Missouri woman now have one more hoop to jump through to receive an abortion. State lawmakers voted Wednesday night to override Gov. Jay Nixon's veto of a bill to expand wait period for abortions from 24 hours to 72 hours. That means over two thirds of both the House (117-44) and the Senate (23-7) voted in favor of the veto override, making Missouri one of three states that makes women wait several days before getting the procedure, along with Utah and South Dakota.
While Utah grants exemptions for rape and incest, the Missouri bill purposefully does not. As the bill's sponsor, Republican state Rep. Kevin Elmer, told USA Today when the bill first passed in May, this isn't about the mother. "The crux of it is for me when does life begin, and how do you value it?" Elmer said. "For me, even though that tragic situation may occur, I still believe that God is at work in this world and that he'll let bad things happen and he doesn't cause it." Supporters of the bill argue that making women "reflect" on their decision is compassionate, as is informing them about options like adoption.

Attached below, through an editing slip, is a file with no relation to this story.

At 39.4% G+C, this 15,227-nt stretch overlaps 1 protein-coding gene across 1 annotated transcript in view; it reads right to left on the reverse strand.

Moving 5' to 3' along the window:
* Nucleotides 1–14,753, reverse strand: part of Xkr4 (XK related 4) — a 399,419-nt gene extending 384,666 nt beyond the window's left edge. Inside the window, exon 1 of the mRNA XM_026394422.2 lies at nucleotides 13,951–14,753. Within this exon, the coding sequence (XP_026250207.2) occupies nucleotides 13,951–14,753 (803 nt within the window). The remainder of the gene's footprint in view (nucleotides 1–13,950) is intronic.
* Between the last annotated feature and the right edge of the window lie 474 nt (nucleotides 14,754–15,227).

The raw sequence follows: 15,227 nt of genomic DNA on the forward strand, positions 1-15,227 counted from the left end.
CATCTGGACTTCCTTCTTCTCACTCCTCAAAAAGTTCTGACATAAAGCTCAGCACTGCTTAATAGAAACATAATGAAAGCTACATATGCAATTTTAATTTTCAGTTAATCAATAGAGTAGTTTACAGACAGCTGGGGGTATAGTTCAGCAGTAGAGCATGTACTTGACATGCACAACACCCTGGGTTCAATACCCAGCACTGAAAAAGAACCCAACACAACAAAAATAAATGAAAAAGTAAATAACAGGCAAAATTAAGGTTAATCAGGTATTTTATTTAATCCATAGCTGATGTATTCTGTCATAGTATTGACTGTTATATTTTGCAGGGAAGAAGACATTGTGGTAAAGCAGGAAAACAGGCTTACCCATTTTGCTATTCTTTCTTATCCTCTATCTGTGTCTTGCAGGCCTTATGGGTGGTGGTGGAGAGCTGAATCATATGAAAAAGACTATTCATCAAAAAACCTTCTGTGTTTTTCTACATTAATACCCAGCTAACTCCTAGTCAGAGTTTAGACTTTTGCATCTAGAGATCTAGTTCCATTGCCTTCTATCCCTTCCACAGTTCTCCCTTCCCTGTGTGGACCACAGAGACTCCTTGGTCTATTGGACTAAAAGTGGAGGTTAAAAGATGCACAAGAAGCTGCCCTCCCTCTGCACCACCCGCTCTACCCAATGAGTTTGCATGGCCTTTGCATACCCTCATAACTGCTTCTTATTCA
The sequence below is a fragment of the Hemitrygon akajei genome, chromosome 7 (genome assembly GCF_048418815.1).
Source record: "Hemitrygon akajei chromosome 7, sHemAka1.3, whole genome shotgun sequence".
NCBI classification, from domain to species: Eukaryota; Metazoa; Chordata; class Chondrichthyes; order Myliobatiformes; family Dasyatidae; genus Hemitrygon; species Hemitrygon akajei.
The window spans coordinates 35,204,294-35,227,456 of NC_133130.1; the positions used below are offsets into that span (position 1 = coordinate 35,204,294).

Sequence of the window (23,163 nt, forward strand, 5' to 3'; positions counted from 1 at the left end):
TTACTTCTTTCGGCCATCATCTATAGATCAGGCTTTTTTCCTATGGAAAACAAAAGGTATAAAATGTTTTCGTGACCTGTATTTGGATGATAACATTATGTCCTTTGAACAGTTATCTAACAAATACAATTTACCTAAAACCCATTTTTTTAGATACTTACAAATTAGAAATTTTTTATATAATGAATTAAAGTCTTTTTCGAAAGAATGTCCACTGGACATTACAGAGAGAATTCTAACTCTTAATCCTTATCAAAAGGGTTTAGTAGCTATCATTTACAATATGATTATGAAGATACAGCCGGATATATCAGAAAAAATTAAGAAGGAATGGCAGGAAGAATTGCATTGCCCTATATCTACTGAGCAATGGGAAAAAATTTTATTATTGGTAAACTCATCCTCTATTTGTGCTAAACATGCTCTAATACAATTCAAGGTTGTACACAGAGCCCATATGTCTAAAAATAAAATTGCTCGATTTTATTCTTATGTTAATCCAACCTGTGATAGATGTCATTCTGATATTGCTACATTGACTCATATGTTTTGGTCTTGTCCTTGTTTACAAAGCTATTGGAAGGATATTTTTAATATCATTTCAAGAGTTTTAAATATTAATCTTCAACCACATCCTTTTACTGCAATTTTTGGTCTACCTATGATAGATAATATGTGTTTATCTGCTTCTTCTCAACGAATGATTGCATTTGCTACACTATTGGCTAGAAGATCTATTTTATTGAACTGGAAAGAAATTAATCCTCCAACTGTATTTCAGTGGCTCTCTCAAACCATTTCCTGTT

Opponents of the bill argue that it's insulting to assume that women don't already consider their options, especially in cases of rape, incest, or fetal illness. It's an example of the conservative desire for less government intervention is trumped by social conservatism. As Gov. Nixon put it when he rejected the bill it "presupposes that women are unable to make up their own minds without further government intervention. This is insulting to women, particularly in light of what the law already requires.”
The law has also eliminated all but one abortion clinic in the entire state, meaning women have to either spend extra money and time in St. Louis waiting for the clock to run out or go to a different state. Planned Parenthood St. Louis hasn't said whether it will challenge the law, which takes effect in 30 days, in court.
This article is from the archive of our partner The Wire.